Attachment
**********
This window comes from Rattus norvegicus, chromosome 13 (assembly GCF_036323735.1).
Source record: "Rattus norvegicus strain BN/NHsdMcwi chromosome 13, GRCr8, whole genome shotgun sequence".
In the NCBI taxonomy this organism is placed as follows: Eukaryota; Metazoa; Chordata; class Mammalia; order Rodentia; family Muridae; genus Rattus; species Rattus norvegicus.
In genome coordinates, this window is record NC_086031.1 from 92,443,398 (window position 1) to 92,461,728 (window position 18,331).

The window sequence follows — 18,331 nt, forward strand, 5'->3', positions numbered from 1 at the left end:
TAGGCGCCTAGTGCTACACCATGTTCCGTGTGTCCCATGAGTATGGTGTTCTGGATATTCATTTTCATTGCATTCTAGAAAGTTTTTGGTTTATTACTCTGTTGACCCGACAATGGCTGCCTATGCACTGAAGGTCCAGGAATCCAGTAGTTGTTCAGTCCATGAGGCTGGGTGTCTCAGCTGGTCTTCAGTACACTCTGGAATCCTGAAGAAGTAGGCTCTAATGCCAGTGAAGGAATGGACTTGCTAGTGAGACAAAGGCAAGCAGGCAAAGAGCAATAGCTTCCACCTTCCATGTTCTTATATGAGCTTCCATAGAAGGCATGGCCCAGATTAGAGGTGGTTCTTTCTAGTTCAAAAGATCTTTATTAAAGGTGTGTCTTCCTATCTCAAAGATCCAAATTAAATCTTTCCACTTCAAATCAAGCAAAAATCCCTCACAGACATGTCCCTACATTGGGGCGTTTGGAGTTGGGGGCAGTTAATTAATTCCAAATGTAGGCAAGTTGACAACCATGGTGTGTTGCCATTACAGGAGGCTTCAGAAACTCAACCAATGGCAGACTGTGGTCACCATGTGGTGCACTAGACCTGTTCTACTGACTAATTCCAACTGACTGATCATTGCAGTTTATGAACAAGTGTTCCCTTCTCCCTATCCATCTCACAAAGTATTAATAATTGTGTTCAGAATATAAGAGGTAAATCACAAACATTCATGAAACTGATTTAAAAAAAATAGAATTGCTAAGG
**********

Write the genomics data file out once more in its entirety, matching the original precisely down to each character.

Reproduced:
This window comes from Rattus norvegicus, chromosome 13 (assembly GCF_036323735.1).
Source record: "Rattus norvegicus strain BN/NHsdMcwi chromosome 13, GRCr8, whole genome shotgun sequence".
In the NCBI taxonomy this organism is placed as follows: Eukaryota; Metazoa; Chordata; class Mammalia; order Rodentia; family Muridae; genus Rattus; species Rattus norvegicus.
In genome coordinates, this window is record NC_086031.1 from 92,443,398 (window position 1) to 92,461,728 (window position 18,331).

The window sequence follows — 18,331 nt, forward strand, 5'->3', positions numbered from 1 at the left end:
TAGGCGCCTAGTGCTACACCATGTTCCGTGTGTCCCATGAGTATGGTGTTCTGGATATTCATTTTCATTGCATTCTAGAAAGTTTTTGGTTTATTACTCTGTTGACCCGACAATGGCTGCCTATGCACTGAAGGTCCAGGAATCCAGTAGTTGTTCAGTCCATGAGGCTGGGTGTCTCAGCTGGTCTTCAGTACACTCTGGAATCCTGAAGAAGTAGGCTCTAATGCCAGTGAAGGAATGGACTTGCTAGTGAGACAAAGGCAAGCAGGCAAAGAGCAATAGCTTCCACCTTCCATGTTCTTATATGAGCTTCCATAGAAGGCATGGCCCAGATTAGAGGTGGTTCTTTCTAGTTCAAAAGATCTTTATTAAAGGTGTGTCTTCCTATCTCAAAGATCCAAATTAAATCTTTCCACTTCAAATCAAGCAAAAATCCCTCACAGACATGTCCCTACATTGGGGCGTTTGGAGTTGGGGGCAGTTAATTAATTCCAAATGTAGGCAAGTTGACAACCATGGTGTGTTGCCATTACAGGAGGCTTCAGAAACTCAACCAATGGCAGACTGTGGTCACCATGTGGTGCACTAGACCTGTTCTACTGACTAATTCCAACTGACTGATCATTGCAGTTTATGAACAAGTGTTCCCTTCTCCCTATCCATCTCACAAAGTATTAATAATTGTGTTCAGAATATAAGAGGTAAATCACAAACATTCATGAAACTGATTTAAAAAAAATAGAATTGCTAAGG